Great ape keepers at the Smithsonian's National Zoo found themselves inspired by an "Apps for Apes" program that's been implemented in a dozen zoos around the world, and so they decided to try it out with their six orangutans. Each orangutan is able to interact with an iPad tablet, though only if they show interest. It's not required that they spend time tapping the touchscreen, though many of them seem to be enjoying the experience, such as 36-year-old Bonnie who likes to bang on the drums.
"Apps for Apes fits perfectly in this new era of zoo keeping," said Becky Malinsky, great ape keeper at the National Zoo. "It's about changing up the day-to-day lives of our animals. We already vary their food, toys and social interactions every day, but the iPad offers another way to engage their sight, touch and hearing."
Image Source: Flickr (Smithsonian's National Zoo)
The National Zoo began participating in the program last year when a keeper's family member donated an iPad to the Great Ape House. More than 10 apps are now in use, including ones that feature musical instruments, cognitive games, drawing programs, and more. At some point, the National Zoo wants to try connecting its orangutans with those at other zoos using Apple's FaceTime videoconferencing application.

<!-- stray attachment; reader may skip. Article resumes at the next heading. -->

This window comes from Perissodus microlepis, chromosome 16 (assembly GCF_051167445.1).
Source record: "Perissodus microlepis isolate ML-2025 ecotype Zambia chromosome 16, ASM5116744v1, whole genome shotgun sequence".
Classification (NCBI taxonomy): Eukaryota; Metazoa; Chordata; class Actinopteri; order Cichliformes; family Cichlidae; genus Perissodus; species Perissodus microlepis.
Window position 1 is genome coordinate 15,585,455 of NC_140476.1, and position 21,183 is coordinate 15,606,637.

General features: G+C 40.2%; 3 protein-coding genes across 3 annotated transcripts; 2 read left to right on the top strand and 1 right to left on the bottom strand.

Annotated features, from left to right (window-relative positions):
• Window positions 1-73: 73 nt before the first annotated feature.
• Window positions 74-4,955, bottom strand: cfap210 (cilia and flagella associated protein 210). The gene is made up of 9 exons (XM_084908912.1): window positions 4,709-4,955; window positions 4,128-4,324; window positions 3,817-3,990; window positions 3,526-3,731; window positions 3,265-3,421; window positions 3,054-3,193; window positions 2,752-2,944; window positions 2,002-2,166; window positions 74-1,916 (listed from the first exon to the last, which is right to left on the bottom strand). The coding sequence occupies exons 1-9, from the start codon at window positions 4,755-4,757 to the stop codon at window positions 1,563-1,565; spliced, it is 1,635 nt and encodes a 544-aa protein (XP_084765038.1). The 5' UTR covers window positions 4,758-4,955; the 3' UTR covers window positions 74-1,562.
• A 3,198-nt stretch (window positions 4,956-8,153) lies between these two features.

"Primarily, we want the Apps for Apes program to help people understand why we need to protect wild orangutans from extinction," said Richard Zimmerman, founding director of Orangutan Outreach. "We do that when we show Zoo visitors how similar humans and apes are, be it through observation, talking with wildlife experts or seeing the apes use the same technology we use every day."
Sadly, scientists estimate that the number of wild orangutans has decreased by 80 percent during the past 75 years. A big reason why is because humans have cleared out land that was originally orangutan territory in Indonesia in order to meet the growing demand for palm oil products, fast-growing pulp wood, and food crops, the National Zoo says.